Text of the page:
Marcos Ribeiro of Shirley and his wife Kathleen Long-Ribeiro, holding...

Marcos Ribeiro of Shirley and his wife Kathleen Long-Ribeiro, holding their 17-month-old daughter Evelyn, inside their backyard greenhouse where they grow vegetables for their family. Credit: Newsday / Steve Pfost

Three East End agricultural businesses received state licenses to start growing cannabis this spring. 

The state Cannabis Control Board, which oversees marijuana and hemp policy, voted last week to award "conditional" licenses for cultivating recreational pot to 52 farms, including the regional firms East End Flower Farm Ltd., Plant Connection Inc. and Route 27 Hopyard LLC. Conditional licenses are only available to farmers with experience growing hemp — a plant that comes from the same species as marijuana, but contains less of the tetrahydrocannabinol (THC) compound that produces a high.

The three regional businesses are the first authorized to grow cannabis on the Island, except for Manhattan-based Columbia Care, which established a greenhouse in Riverhead to serve the medical marijuana industry. The conditional license will allow the firms to grow cannabis for two years and manufacture and distribute the flower — which is dense with THC — until June 2023, regulators said. 

East End Flower Farm Ltd., which grows sunflowers in several locations across Suffolk County, will be cultivating one acre, which is the maximum amount of cannabis permitted outside, owner Marcos Ribeiro said.

He praised the state for limiting how much the first batch of growers can cultivate, which he believes will prevent large firms from dominating the new industry.

"We farm over 100 acres a year," said Ribeiro, who runs the business with his wife, Kathleen Long-Ribeiro. "One acre is not going to really change much."

Ribeiro said he’s assessing which of his locations will be best suited for cannabis. He aims to plant the product in mid-May.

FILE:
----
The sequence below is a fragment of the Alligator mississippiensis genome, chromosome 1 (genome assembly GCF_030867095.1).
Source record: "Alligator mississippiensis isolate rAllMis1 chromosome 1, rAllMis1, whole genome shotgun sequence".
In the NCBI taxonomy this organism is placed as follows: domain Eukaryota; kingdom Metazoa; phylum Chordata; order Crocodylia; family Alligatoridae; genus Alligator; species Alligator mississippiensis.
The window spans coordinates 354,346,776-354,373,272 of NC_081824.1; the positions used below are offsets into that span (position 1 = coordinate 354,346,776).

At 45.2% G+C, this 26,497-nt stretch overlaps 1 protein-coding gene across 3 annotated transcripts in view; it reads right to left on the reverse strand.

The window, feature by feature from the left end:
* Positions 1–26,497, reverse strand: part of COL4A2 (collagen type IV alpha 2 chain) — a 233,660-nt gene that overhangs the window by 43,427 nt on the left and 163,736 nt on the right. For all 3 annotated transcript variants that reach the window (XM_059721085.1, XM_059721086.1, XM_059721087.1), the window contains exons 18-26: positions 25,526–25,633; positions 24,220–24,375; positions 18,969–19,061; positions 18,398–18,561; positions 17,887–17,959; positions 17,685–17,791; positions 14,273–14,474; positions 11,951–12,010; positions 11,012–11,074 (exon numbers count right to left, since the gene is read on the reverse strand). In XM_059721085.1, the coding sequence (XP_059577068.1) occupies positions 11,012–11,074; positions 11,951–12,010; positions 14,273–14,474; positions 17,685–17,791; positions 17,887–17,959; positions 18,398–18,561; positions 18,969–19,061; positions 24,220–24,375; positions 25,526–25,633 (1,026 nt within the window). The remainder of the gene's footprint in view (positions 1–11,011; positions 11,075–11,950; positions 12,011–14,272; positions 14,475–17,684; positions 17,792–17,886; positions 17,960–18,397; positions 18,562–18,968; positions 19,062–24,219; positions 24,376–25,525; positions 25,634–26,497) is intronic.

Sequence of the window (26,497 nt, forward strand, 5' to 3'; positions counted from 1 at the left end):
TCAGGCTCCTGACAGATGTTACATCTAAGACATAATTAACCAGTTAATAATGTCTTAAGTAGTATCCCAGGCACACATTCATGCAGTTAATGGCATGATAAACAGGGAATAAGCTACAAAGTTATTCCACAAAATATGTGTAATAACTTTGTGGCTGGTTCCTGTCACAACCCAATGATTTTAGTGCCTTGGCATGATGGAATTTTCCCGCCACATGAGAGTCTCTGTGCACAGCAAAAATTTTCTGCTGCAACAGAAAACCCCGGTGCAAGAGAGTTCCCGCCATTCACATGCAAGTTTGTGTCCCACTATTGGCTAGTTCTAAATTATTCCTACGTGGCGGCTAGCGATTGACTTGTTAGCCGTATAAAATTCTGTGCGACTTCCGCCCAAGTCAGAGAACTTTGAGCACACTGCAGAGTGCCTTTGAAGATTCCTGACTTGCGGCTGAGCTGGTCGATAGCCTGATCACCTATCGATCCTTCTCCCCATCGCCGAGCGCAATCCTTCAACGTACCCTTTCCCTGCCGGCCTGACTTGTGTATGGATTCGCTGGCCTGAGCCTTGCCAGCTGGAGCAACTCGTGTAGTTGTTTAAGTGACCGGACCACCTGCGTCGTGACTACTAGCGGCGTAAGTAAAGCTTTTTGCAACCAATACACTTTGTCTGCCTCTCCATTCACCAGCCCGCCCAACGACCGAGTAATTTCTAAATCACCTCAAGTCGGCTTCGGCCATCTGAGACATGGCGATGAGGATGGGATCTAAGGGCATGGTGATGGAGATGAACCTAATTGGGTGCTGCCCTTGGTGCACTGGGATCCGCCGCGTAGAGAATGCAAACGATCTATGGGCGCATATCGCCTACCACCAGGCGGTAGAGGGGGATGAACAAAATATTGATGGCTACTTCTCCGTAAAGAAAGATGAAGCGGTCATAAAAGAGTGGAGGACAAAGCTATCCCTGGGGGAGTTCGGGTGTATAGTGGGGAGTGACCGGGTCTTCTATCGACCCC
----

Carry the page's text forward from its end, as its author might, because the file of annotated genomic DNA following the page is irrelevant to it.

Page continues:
“I still don’t believe it," Ribeiro said of getting the license. “I’m starting to get out of the shock and put together a game plan.”

Route 27 Hopyard, a 12-acre farm in Moriches, will grow the same volume of hops and hemp it always does this spring, as well as cultivate cannabis outside and in energy-efficient, LED-lit greenhouses, said Ryan Andoos, who owns the business with partner, Mark Carroll. 

Route 27 Hopyard began six years ago by growing hops for the craft beer industry. In 2019, the farm began cultivating hemp — which is in the same family as hop plants — for cannabidiol (CBD) products, Andoos said.


He envisions Route 27 Hopyard eventually expanding its team of two employees. This would accompany investment in more greenhouse space, which allows for year-round cultivation and tends to speed up growth time and improve plant quality.

"We're self-funding everything," Andoos said, noting that many banks won't work with cannabis businesses since the substance is not legal at the federal level.

"We just have to get through this first year and see how this thing rolls out," said Andoos, chair of the Long Island region for the New York State Cannabis Growers and Processors Association trade group. "But we definitely want to grow the company."

Other regional businesses may join their ranks. State regulators received a total of 150 applications for the conditional licenses and will review submissions on an ongoing basis, a news release said.

The state aims to issue proposed rules by the end of May for every type of business and license that will be involved in the recreational marijuana industry.

Regulators previously released plans for conditional retail licenses, which would allow New Yorkers with business experience who were convicted of a cannabis-related offense — or are related to someone who was — to open by the end of 2022. 

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